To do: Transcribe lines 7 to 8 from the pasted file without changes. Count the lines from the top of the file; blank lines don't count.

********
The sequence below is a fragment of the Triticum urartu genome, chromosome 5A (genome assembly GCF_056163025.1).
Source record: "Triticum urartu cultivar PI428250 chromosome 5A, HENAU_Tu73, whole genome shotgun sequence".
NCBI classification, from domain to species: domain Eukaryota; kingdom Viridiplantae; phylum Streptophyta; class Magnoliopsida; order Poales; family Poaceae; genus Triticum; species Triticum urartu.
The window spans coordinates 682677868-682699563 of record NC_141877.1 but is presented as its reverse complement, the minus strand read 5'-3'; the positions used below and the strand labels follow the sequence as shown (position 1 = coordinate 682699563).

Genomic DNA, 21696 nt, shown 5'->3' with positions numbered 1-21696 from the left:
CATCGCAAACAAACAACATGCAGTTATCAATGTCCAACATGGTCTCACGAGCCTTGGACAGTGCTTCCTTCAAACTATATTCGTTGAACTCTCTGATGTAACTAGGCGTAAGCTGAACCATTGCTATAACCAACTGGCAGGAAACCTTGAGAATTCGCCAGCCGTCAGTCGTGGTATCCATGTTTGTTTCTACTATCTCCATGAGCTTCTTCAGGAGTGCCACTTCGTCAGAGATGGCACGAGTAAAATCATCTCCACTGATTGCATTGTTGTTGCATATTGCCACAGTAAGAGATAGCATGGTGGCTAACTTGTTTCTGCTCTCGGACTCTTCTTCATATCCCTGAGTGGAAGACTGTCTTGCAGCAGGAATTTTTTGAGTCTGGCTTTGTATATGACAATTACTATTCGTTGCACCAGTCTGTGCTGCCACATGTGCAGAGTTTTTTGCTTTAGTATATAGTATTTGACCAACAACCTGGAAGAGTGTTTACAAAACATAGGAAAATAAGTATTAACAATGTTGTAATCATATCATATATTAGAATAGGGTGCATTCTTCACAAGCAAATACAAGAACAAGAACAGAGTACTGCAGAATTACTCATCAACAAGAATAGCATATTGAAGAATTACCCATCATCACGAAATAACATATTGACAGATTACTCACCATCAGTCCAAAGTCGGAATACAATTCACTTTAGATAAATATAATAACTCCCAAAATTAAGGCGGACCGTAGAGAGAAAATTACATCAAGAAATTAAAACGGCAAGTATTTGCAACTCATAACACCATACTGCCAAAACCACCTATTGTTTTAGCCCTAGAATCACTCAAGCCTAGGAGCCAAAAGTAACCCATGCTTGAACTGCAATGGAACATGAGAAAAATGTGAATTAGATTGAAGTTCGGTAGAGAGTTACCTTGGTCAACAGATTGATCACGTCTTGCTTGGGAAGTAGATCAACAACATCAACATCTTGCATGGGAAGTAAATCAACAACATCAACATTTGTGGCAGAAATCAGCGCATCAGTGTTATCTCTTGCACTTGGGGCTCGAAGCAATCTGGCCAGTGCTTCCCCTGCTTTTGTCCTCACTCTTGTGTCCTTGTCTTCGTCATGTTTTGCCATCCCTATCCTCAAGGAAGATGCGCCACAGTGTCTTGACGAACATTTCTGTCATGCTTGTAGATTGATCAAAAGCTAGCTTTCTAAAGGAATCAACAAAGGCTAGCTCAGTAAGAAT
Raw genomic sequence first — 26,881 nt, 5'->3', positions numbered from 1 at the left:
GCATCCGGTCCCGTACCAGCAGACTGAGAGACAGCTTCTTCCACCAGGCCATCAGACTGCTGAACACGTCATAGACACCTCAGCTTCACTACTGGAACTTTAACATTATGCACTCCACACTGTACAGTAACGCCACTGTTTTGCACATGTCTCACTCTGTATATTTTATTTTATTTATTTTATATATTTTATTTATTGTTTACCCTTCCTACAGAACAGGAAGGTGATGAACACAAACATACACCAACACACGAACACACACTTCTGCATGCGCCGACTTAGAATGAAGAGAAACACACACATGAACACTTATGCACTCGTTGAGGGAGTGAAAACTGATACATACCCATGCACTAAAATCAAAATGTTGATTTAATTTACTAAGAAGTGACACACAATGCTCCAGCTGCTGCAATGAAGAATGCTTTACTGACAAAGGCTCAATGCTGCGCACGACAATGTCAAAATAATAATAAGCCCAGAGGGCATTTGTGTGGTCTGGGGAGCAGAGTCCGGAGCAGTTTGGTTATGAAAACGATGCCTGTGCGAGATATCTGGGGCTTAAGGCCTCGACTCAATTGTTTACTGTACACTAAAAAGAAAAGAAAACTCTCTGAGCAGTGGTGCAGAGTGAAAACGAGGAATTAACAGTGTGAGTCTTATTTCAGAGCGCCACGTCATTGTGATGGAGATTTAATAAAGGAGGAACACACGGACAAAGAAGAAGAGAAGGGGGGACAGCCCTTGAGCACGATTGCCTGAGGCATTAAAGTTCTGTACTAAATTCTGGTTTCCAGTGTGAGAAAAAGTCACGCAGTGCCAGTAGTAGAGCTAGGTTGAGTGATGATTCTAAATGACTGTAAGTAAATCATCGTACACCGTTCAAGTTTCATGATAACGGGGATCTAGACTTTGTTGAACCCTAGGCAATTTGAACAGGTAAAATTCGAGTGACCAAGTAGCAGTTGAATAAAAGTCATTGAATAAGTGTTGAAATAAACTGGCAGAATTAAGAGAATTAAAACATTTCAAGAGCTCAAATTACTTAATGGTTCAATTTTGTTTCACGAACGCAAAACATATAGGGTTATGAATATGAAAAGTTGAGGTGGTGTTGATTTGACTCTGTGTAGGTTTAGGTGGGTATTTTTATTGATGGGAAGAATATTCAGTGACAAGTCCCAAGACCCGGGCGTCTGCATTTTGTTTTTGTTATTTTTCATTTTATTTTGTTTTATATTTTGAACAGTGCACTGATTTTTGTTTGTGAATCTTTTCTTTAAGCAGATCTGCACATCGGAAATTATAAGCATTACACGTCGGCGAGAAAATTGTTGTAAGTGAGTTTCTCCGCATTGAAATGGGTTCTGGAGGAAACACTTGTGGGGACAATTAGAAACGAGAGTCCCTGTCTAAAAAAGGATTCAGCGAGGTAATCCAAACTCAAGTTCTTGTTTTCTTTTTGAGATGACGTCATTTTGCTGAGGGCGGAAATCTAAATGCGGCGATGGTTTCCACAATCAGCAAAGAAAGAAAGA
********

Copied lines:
Raw genomic sequence first — 26,881 nt, 5'->3', positions numbered from 1 at the left:
GCATCCGGTCCCGTACCAGCAGACTGAGAGACAGCTTCTTCCACCAGGCCATCAGACTGCTGAACACGTCATAGACACCTCAGCTTCACTACTGGAACTTTAACATTATGCACTCCACACTGTACAGTAACGCCACTGTTTTGCACATGTCTCACTCTGTATATTTTATTTTATTTATTTTATATATTTTATTTATTGTTTACCCTTCCTACAGAACAGGAAGGTGATGAACACAAACATACACCAACACACGAACACACACTTCTGCATGCGCCGACTTAGAATGAAGAGAAACACACACATGAACACTTATGCACTCGTTGAGGGAGTGAAAACTGATACATACCCATGCACTAAAATCAAAATGTTGATTTAATTTACTAAGAAGTGACACACAATGCTCCAGCTGCTGCAATGAAGAATGCTTTACTGACAAAGGCTCAATGCTGCGCACGACAATGTCAAAATAATAATAAGCCCAGAGGGCATTTGTGTGGTCTGGGGAGCAGAGTCCGGAGCAGTTTGGTTATGAAAACGATGCCTGTGCGAGATATCTGGGGCTTAAGGCCTCGACTCAATTGTTTACTGTACACTAAAAAGAAAAGAAAACTCTCTGAGCAGTGGTGCAGAGTGAAAACGAGGAATTAACAGTGTGAGTCTTATTTCAGAGCGCCACGTCATTGTGATGGAGATTTAATAAAGGAGGAACACACGGACAAAGAAGAAGAGAAGGGGGGACAGCCCTTGAGCACGATTGCCTGAGGCATTAAAGTTCTGTACTAAATTCTGGTTTCCAGTGTGAGAAAAAGTCACGCAGTGCCAGTAGTAGAGCTAGGTTGAGTGATGATTCTAAATGACTGTAAGTAAATCATCGTACACCGTTCAAGTTTCATGATAACGGGGATCTAGACTTTGTTGAACCCTAGGCAATTTGAACAGGTAAAATTCGAGTGACCAAGTAGCAGTTGAATAAAAGTCATTGAATAAGTGTTGAAATAAACTGGCAGAATTAAGAGAATTAAAACATTTCAAGAGCTCAAATTACTTAATGGTTCAATTTTGTTTCACGAACGCAAAACATATAGGGTTATGAATATGAAAAGTTGAGGTGGTGTTGATTTGACTCTGTGTAGGTTTAGGTGGGTATTTTTATTGATGGGAAGAATATTCAGTGACAAGTCCCAAGACCCGGGCGTCTGCATTTTGTTTTTGTTATTTTTCATTTTATTTTGTTTTATATTTTGAACAGTGCACTGATTTTTGTTTGTGAATCTTTTCTTTAAGCAGATCTGCACATCGGAAATTATAAGCATTACACGTCGGCGAGAAAATTGTTGTAAGTGAGTTTCTCCGCATTGAAATGGGTTCTGGAGGAAACACTTGTGGGGACAATTAGAAACGAGAGTCCCTGTCTAAAAAAGGATTCAGCGAGGTAATCCAAACTCAAGTTCTTGTTTTCTTTTTGAGATGACGTCATTTTGCTGAGGGCGGAAATCTAAATGCGGCGATGGTTTCCACAATCAGCAAAGAAAGAAAGA